Around the (Route 128) World in (About Two) Days
October 31, 2012 —
(Page 5 of 7)
Related Search Term(s): Altova, Black Duck, Boston, Perfecto Mobile, SmartBear, Veracode, Verivo
Innovation in XML
The day began with rain, and meetings at the Cummings Center in Beverly, which had been a dilapidated former shoe machine factory before being renovated into modern office space.
The merging of old and new is an apt metaphor for the first meeting, with CEO Alexander Falk and his team at Altova. The company has been long known for its association with XML, the standard for data interchange over the Internet. The company’s XMLSpy product, as well as its MissionKit suite of tools, keeps up with OMG and W3C specifications that “have reached a certain level of maturity but are still being developed out,” Falk said, such as UML (now at 2.4) and XMI (also at 2.4).
Altova’s tools also adhere to the SysML, XBRL and XML Schema standards, as well as XQuery 3.0 and XMLDB, which is now installed by default at Oracle. “There is no XML conference or focused publication, but every day you’re creating XML files,” Falk said. “There are always new standards that come and go. Remember, XForms was to be the end of XML, but HTML5 became the successful standard. So we have to follow the trends in the standards as we continue to innovate.”
Part of that innovation includes the addition of Smart Fix in XMLSpy, which finds inconsistences and errors in XML, then suggests remediation. Also, a new Java wrapper now allows those developers to incorporate Altova tools—data maps, for instance—in their applications, Falk explained. In addition, Altova has added a spell-checker that’s CamelCase-aware, and has added support for Eclipse 4.2, JSON and the latest XBRL taxonomies.
The company’s MapForce tool, created for any-to-any data mapping, now has support for SQL-stored procedures, and includes a new API for integration with Java programs, according to Peter O’Kelly, product marketing manager and evangelist at Altova. He also noted that Altova’s StyleVision tool for presenting reports in different formats now can insert watermarks into those reports. “It’s based on XPath, but we take a wizard-driven approach,” he said.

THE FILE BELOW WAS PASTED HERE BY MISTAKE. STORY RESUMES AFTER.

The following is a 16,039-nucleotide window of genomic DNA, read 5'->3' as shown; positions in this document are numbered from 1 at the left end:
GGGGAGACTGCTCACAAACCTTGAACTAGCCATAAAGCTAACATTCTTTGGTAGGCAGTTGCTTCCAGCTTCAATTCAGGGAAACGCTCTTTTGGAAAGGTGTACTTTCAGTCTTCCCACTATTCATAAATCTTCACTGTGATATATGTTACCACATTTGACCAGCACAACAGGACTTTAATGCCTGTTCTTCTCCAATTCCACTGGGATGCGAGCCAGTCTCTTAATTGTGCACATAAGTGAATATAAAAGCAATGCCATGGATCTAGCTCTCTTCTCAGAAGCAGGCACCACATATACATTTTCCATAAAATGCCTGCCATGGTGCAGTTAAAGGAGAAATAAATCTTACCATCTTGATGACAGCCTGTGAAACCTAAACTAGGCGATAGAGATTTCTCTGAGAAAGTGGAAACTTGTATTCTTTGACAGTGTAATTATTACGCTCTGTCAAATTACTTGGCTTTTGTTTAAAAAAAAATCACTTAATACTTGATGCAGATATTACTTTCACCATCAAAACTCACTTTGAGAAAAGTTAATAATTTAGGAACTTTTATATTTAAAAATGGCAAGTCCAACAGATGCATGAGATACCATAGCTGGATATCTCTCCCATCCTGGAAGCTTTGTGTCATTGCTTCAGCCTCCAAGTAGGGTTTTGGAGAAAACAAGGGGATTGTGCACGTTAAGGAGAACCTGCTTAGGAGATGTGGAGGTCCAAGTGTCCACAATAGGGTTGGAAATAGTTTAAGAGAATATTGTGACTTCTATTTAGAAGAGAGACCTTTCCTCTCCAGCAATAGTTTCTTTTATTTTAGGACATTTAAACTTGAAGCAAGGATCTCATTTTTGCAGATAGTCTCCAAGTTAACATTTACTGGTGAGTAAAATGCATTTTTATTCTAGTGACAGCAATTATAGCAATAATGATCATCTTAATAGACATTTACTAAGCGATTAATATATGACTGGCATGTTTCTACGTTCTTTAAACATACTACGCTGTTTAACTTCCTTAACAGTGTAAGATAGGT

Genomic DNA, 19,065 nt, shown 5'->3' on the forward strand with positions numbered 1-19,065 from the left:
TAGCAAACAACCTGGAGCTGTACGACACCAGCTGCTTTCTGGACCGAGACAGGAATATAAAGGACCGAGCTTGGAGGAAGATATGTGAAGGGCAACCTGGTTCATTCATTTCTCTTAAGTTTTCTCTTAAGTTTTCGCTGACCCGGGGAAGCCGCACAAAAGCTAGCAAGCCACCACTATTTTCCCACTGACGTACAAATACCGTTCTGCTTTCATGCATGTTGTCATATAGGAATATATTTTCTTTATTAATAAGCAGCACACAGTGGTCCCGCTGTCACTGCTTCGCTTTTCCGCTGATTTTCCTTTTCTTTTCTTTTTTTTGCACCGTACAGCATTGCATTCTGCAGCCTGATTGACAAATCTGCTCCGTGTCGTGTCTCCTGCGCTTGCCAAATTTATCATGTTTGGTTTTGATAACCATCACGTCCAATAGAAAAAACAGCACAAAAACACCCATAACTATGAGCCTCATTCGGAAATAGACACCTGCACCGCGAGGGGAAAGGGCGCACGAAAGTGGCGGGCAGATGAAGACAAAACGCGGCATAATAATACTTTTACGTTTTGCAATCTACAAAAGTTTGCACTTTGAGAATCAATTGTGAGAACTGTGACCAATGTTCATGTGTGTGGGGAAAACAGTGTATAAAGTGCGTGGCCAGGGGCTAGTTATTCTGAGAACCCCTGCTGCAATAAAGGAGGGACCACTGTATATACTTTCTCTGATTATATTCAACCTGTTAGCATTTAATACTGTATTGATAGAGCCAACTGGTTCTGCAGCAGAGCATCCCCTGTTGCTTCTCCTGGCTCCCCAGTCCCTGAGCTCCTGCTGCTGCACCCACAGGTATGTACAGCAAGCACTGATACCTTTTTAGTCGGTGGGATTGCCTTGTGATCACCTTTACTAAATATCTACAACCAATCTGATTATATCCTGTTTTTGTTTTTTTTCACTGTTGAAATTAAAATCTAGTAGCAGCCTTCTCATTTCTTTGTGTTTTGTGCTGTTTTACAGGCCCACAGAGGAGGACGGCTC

Altova is also looking to the future, with new server tools (FlowForce, along with MapForce) now out in beta with a tentative early 2013 release date, Falk said. He described the offering as a server-based data-integration and validation platform. “You can take a MapForce mapping [and] send it to the FlowForce server to process and deploy,” he said. “It has strong features for job scheduling, like changes in currency exchange rates.”
The company also is introducing a new cloud service for project management, task tracking and collaboration. MetaTeam is in preview release now, with early users putting the software through its paces and providing feedback. “We want to encourage good management of teams, not just another kanban or flavor-of-the-month board,” said David Kershaw, Altova’s vice president of cloud services. From the browser, managers can find a project (referred to as a team), add people to it, assign tasks, organize business roles, and organize business decision-makers by setting up agendas and criteria for decisions, which can then be voted on in the console, he explained. The software also allows for threaded discussions along the way, and enables alerting is tasks change or there is a dependency.
“As development and IT management become more distributed, you need a higher level of abstraction than putting a Gantt chart on the wall,” said Kershaw.